CENTRAL ISLIP, N.Y. - APRIL 17, 2010: Ducks' Ray Navarrete...

CENTRAL ISLIP, N.Y. - APRIL 17, 2010: Ducks' Ray Navarrete leans back to avoid being hit during his at bat in the second inning during the Ducks 6-1 win. The Long Island Ducks vs. the Newark Bears in their first Spring Training game at Citibank Park. Photo by Kathy Kmonicek Credit: Photo by Kathy Kmonicek

In life and sport, timing is everything. For the Ducks' Ray Navarrete, the crutches beneath his arms and cast securing his foot were painful reminders of how his timing couldn't have been worse.

It was nearly time for the first pitch of the Ducks season when Navarrete emerged from the dugout and hobbled to home plate by way of crutches to accept his MVP award. Overcome with emotion and disappointment about the injuries he had suffered, his acceptance speech was reduced to one line.

Winter ball was an opportune time to prove that he was worthy of a minor-league deal. Coming off an Atlantic League MVP season in which he hit .309 with 25 home runs and 96 RBIs, he went to Puerto Rico hoping to open eyes and maximize opportunities.

"The coaches who are employed by major-league organizations had expressed some interest in me and basically said they wanted to watch me play in the winter and they would do whatever they could to find a spot for me," Navarrete said. "Unfortunately, I never played a regular-season game there."

After Navarrete experienced pain in his throwing arm, an MRI revealed a bone spur about 4 inches in diameter that required surgery and three months of rehab. Winter ball was over before it started.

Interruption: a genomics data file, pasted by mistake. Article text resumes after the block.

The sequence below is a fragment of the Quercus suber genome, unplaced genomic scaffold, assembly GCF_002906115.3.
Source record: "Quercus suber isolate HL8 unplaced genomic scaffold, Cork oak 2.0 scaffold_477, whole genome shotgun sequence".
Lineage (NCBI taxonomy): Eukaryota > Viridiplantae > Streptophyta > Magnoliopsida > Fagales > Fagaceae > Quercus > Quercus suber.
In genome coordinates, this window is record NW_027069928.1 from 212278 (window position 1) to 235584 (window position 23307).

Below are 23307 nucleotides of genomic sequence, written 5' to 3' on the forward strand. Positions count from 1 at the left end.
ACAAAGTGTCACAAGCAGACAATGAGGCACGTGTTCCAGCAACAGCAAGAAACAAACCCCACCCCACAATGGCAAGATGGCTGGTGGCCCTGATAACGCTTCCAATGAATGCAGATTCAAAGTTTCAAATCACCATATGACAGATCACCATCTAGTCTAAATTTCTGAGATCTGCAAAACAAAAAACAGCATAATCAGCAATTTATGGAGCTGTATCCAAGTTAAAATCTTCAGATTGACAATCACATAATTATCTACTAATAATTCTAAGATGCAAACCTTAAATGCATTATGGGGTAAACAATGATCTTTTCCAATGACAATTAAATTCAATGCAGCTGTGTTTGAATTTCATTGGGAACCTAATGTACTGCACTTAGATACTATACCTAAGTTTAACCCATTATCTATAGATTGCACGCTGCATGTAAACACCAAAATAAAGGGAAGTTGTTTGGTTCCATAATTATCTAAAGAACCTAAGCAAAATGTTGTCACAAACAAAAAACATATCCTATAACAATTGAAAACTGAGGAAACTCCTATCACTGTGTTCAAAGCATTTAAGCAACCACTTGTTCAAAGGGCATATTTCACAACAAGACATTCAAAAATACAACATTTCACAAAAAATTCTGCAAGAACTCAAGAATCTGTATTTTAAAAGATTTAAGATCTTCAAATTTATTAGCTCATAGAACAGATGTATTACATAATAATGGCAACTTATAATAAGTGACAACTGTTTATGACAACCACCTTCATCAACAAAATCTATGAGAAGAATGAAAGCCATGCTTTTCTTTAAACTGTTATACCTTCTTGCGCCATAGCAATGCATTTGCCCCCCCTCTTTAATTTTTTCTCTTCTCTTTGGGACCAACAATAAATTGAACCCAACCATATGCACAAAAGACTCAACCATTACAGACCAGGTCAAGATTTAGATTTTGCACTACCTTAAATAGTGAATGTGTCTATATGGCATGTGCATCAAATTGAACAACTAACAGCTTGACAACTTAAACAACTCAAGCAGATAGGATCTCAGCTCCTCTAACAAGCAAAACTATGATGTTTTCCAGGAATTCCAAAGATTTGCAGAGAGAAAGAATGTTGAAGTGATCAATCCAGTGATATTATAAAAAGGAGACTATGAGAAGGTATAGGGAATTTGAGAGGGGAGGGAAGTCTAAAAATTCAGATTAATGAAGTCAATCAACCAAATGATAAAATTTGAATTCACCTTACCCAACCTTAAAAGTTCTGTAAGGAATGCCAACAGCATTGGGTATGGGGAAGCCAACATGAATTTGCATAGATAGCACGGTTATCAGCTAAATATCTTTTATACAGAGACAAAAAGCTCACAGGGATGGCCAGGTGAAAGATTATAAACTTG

When the time came for spring training with the Ducks, a rejuvenated Navarrete reported hoping for a fast start to the season.

"I kind of thought that maybe if I got off to a good start, I could get picked up," Navarrete said. "To get hurt on the last day of our spring training was pretty disappointing."

Rounding first base in the final spring training game, Navarette injured his foot and missed the first month of the season, setting the stage for his emotional Opening Day acceptance speech.

It was another untimely setback in the 32-year-old's race against time.

"I am getting older and I thought maybe this was the year to make one last good run at ," he said. "To get hurt and have to go accept that award on crutches was a sad moment."

Time will tell what Navarrete, who has played first base and DH since returning, is capable of accomplishing in an injury-shortened season. He returned last week and wasted little time finding his stroke by hitting four home runs. Perhaps time heals all.

Now is the time for Navarrete to make that final push to return to affiliated ball. He calls himself an eternal optimist but also a realist.

"If this is as far as it goes, then so be it," Navarrete said. "I feel like I've proven to people that maybe I can play my way to the big leagues and I hold out hope that someone will give me one last chance."

It's a chance that Ducks manager Dave LaPoint thinks Navarrete deserves.

"You have to look at the power numbers he puts up and think first base might be a spot for him," LaPoint said. "I never say never with that kid because he deserves to go."

When the time comes for life after baseball, Navarrete - who owns a clothing company called Digmi - is prepared for the business world.

"I hope to play for quite some time," Navarrete said. "But I'm hoping my clothing company will grow and allow me to put my hands into some other things. Anytime a guy can suit up for five, 10 or 15 years in the minors and come up a little short getting to the big leagues, his resume is going to lead to some good opportunities somewhere eventually."

But with baseball still to be played, now is not the time.

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